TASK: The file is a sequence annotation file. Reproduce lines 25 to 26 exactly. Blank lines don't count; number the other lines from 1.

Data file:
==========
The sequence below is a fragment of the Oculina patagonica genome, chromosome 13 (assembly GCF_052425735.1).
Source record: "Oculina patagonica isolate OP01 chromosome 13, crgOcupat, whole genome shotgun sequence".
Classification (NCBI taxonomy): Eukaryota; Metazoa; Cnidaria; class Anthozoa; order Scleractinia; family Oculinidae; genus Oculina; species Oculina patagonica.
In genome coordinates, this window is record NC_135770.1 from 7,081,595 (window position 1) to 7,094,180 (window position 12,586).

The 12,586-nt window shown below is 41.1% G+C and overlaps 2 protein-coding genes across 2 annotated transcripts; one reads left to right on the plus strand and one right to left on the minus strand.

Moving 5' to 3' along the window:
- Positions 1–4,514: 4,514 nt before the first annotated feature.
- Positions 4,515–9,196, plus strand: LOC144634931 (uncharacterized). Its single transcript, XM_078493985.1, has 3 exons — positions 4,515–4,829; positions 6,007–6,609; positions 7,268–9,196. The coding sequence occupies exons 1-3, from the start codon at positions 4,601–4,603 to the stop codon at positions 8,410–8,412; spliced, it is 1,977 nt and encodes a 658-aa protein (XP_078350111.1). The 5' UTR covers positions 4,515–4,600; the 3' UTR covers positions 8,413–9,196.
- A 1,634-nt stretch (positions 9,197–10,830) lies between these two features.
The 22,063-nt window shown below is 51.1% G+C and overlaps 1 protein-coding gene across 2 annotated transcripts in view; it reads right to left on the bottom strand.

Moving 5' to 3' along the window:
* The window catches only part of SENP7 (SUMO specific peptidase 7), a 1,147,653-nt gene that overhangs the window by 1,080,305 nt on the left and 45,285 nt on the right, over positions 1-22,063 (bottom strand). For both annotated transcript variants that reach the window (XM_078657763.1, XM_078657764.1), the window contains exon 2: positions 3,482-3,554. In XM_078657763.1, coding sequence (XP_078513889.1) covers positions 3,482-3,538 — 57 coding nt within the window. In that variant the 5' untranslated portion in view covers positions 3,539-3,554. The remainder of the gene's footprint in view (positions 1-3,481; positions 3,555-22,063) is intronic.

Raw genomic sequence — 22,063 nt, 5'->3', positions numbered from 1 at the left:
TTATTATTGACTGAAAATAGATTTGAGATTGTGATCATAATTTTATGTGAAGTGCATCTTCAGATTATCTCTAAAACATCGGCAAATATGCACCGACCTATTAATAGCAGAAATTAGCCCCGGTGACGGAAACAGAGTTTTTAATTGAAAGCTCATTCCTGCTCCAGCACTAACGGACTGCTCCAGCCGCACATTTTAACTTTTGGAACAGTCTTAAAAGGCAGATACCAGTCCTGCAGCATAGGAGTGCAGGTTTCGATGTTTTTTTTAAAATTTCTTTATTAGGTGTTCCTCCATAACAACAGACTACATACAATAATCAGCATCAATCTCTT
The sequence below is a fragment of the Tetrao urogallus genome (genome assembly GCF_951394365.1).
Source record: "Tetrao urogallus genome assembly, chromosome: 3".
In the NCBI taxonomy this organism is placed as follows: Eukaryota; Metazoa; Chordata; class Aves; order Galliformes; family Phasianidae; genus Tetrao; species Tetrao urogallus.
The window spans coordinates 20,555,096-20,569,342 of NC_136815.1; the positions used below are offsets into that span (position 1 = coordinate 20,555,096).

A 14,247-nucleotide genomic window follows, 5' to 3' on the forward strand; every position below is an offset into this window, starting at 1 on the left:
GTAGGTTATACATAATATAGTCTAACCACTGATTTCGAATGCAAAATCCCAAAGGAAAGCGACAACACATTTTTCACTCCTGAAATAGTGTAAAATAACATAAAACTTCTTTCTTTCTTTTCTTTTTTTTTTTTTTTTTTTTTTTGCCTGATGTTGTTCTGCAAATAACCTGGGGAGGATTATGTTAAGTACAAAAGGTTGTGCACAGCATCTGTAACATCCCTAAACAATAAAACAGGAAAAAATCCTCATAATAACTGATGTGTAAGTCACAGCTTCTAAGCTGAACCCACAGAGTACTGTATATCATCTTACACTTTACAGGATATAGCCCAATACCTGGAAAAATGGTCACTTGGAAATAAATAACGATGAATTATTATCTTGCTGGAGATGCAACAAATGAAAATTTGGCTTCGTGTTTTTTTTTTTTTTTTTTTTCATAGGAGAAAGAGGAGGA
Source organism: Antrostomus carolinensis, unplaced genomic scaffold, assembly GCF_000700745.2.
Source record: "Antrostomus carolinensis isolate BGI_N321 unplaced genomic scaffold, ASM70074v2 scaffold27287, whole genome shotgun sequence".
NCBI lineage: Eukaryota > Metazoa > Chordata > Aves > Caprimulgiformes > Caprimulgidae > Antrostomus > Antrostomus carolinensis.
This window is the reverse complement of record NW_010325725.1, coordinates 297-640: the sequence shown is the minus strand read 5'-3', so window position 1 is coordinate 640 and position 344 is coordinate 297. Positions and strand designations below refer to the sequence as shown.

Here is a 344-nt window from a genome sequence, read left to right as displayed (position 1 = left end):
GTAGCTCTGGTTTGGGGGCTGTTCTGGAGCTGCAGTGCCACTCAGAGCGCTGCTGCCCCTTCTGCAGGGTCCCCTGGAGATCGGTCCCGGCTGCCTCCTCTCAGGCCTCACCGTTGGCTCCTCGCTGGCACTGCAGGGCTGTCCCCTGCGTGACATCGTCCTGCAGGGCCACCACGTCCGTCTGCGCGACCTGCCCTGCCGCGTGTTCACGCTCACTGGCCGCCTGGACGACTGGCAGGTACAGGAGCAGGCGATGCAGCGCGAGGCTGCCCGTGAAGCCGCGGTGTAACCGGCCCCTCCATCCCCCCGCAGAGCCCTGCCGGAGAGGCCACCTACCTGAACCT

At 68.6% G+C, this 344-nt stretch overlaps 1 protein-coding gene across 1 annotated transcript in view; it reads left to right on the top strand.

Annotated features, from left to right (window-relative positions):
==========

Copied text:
Here is a 344-nt window from a genome sequence, read left to right as displayed (position 1 = left end):
GTAGCTCTGGTTTGGGGGCTGTTCTGGAGCTGCAGTGCCACTCAGAGCGCTGCTGCCCCTTCTGCAGGGTCCCCTGGAGATCGGTCCCGGCTGCCTCCTCTCAGGCCTCACCGTTGGCTCCTCGCTGGCACTGCAGGGCTGTCCCCTGCGTGACATCGTCCTGCAGGGCCACCACGTCCGTCTGCGCGACCTGCCCTGCCGCGTGTTCACGCTCACTGGCCGCCTGGACGACTGGCAGGTACAGGAGCAGGCGATGCAGCGCGAGGCTGCCCGTGAAGCCGCGGTGTAACCGGCCCCTCCATCCCCCCGCAGAGCCCTGCCGGAGAGGCCACCTACCTGAACCT